Half of the FIAT seminar was devoted to core metadata such as this. It is hugely important for broadcast archives, now that production workflows and preservation needs are predominantly digital, to get their data in order. The issues are complex, and look to be breeding a new kind of moving image archivist best able to deal with them, but the essential details are well-understood, with guidelines such as PREMIS developed by the Library of Congress literally setting the standards.
But it was the other half that most interested me – the metadata that describes the content rather than the carrier, and the degree to which such metadata is now being generated automatically. Digital objects come embedded with huge amounts of information about themselves, particularly in the audiovisual field, and we are only just starting to to learn how to extract such information and make it reusable.
For example, a lot was said about subtitles. Many television programmes are broadcast with a subtitle stream included as part of the digital signal, designed for the hard of hearing. Such subtitles are graphics rather than text (i.e. they are bitmap images), but through a process of optical character recognition (OCR) they can be converted into word-searchable text. That gives you a handy account of everything that was said in a programme, but you can also match those words to dictionaries and thesauri, such as DBpedia, the Web community’s source of structured information derived from Wikipedia. These keywords can then be employed to enable searches to be made across different datasets, linking your TV programmes to other programmes, or other information sources. This is what they called Linked Data, the mechanism that lies at the heart of Tim Berners-Lee’s vision for the next stage of development for the World Wide Web, the Semantic Web.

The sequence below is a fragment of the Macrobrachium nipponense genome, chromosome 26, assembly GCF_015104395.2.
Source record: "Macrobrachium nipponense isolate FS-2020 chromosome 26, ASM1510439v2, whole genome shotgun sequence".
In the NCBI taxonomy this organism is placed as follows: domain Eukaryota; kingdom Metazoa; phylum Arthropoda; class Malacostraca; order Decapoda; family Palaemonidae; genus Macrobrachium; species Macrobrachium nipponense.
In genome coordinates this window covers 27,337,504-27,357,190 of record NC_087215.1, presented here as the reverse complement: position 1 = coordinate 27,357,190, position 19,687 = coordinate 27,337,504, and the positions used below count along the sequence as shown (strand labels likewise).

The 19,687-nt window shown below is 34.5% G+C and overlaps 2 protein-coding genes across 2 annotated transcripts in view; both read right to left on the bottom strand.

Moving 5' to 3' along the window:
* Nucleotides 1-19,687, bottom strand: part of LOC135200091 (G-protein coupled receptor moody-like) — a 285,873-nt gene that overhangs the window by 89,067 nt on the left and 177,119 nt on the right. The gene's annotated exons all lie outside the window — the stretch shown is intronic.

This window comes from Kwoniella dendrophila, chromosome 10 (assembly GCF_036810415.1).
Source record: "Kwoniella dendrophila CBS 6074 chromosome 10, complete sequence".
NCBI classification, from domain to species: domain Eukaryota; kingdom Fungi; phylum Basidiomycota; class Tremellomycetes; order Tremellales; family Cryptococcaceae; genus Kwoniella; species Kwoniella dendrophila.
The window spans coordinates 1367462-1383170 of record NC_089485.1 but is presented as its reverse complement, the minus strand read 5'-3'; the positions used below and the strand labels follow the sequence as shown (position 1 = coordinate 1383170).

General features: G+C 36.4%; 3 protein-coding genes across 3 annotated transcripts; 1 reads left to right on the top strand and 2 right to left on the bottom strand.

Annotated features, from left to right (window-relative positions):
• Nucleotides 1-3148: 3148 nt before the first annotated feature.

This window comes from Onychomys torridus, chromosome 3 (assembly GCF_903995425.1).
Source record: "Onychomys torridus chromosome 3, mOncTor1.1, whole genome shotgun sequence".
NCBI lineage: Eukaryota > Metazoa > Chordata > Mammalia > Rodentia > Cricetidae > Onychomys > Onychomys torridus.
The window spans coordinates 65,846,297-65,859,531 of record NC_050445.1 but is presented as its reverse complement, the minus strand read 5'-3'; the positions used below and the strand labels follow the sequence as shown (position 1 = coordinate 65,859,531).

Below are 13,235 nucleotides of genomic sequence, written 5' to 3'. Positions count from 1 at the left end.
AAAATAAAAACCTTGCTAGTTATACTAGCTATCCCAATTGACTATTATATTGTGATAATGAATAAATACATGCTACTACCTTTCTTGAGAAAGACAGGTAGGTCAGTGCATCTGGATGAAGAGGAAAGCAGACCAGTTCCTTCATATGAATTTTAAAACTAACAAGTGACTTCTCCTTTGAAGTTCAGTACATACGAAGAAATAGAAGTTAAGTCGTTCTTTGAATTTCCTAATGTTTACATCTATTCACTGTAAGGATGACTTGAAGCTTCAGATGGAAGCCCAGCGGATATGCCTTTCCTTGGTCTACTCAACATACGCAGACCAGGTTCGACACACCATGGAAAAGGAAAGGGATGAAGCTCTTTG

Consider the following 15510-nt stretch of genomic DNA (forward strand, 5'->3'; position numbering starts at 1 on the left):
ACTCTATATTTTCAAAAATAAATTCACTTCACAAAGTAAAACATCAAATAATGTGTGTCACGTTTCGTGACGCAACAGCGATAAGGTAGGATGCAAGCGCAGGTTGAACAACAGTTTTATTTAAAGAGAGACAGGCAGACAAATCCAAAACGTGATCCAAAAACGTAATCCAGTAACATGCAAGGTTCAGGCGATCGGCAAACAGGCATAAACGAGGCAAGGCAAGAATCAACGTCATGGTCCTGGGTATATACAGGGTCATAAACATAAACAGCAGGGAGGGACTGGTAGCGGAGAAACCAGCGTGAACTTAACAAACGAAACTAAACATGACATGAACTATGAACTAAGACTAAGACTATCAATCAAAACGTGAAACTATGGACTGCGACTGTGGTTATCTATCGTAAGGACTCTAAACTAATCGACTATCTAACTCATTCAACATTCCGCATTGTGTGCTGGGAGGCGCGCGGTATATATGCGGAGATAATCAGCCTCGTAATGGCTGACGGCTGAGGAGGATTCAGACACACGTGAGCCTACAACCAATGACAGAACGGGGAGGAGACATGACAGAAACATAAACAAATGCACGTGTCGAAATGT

Linked Data works on a principle of particular Web standards: http, uniform resource indicators or URIs, and the RDF metadata model that joins up information in sets of triples as subject-predicate-object e.g. “Charles Dickens [subject] is the author of [predicate] Great Expectations [object]”. The details need not concern us here. What is interesting is to see how the principles can be applied not just to an obvious data stream such as subtitles, but to other sets of information contained within audiovisual media.